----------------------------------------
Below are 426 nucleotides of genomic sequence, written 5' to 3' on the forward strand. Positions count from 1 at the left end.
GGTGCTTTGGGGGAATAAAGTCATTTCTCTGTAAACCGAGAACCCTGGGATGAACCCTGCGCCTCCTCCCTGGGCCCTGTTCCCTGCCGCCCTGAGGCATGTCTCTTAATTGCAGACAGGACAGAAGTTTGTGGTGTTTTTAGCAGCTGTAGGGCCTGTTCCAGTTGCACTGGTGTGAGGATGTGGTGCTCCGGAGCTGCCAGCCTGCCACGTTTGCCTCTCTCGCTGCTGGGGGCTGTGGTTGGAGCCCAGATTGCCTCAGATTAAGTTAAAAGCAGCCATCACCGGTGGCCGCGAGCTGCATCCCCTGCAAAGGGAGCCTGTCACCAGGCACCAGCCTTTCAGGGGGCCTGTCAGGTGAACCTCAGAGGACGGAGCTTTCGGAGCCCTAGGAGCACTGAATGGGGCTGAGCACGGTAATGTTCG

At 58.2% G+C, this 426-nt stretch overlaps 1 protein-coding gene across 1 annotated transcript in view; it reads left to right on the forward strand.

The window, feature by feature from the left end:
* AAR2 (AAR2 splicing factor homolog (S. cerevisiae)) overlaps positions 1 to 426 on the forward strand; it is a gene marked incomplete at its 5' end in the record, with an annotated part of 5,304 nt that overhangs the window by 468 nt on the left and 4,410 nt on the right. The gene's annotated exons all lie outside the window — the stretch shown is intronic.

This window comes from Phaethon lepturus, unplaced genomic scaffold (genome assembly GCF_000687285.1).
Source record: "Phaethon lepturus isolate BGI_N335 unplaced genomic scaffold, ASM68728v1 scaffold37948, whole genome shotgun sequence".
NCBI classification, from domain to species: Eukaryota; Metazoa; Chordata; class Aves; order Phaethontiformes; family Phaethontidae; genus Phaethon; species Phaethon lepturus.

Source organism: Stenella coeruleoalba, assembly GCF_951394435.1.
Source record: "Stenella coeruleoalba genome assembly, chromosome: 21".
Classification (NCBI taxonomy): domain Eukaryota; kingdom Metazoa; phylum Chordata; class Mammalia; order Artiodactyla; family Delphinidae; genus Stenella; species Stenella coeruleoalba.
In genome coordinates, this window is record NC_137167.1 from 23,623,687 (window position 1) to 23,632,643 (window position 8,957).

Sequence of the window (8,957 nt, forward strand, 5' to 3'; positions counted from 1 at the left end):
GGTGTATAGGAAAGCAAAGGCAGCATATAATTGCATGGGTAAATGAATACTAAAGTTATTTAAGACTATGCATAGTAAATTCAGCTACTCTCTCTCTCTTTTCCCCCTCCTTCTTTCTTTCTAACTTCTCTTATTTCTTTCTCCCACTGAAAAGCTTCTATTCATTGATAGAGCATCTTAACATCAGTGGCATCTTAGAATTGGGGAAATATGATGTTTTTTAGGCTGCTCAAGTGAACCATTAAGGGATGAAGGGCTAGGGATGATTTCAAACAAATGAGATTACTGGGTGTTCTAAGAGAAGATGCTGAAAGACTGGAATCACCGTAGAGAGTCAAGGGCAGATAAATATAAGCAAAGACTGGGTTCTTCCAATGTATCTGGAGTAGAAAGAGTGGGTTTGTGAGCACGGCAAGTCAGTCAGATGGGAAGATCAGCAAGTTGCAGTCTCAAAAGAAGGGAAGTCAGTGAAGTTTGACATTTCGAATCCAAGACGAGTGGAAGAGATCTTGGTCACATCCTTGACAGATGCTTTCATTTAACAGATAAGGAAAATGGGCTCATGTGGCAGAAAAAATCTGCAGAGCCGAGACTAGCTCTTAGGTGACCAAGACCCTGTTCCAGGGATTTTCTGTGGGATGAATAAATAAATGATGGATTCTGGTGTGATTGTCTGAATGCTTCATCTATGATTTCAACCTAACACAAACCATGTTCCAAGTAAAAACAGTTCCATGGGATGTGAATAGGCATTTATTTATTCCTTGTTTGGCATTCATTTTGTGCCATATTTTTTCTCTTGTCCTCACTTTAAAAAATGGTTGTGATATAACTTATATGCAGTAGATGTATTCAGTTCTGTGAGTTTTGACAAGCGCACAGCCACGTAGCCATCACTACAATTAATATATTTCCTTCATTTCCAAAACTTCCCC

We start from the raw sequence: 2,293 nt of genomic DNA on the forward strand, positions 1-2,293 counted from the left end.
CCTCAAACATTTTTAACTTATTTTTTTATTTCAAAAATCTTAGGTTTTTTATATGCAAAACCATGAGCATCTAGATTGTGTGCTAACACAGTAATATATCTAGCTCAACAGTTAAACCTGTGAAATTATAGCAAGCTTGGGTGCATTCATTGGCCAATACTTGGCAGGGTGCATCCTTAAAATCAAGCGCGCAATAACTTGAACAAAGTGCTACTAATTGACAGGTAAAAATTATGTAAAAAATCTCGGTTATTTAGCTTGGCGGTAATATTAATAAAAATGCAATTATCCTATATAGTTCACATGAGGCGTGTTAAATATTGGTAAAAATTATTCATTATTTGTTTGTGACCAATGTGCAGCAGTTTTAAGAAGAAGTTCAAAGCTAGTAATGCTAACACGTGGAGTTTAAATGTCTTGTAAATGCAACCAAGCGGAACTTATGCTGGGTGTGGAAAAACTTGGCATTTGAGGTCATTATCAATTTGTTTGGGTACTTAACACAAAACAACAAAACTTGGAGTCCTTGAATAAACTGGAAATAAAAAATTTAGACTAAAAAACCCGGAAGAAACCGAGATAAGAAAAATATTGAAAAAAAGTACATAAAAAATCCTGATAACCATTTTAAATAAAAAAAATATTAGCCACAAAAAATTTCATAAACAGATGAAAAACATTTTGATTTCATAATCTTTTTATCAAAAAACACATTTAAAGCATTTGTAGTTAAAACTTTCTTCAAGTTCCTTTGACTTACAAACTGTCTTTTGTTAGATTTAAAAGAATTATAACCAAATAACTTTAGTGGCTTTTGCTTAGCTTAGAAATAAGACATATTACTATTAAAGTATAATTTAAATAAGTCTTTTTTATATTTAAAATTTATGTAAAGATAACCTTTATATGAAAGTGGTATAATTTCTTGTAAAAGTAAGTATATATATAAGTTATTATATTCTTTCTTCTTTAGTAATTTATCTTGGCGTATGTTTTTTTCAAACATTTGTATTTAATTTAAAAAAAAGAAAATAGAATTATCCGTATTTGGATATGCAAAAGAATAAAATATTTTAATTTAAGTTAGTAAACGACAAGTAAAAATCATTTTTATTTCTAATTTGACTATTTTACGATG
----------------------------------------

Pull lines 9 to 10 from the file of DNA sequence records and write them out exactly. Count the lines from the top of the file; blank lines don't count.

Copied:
Source organism: Stenella coeruleoalba, assembly GCF_951394435.1.
Source record: "Stenella coeruleoalba genome assembly, chromosome: 21".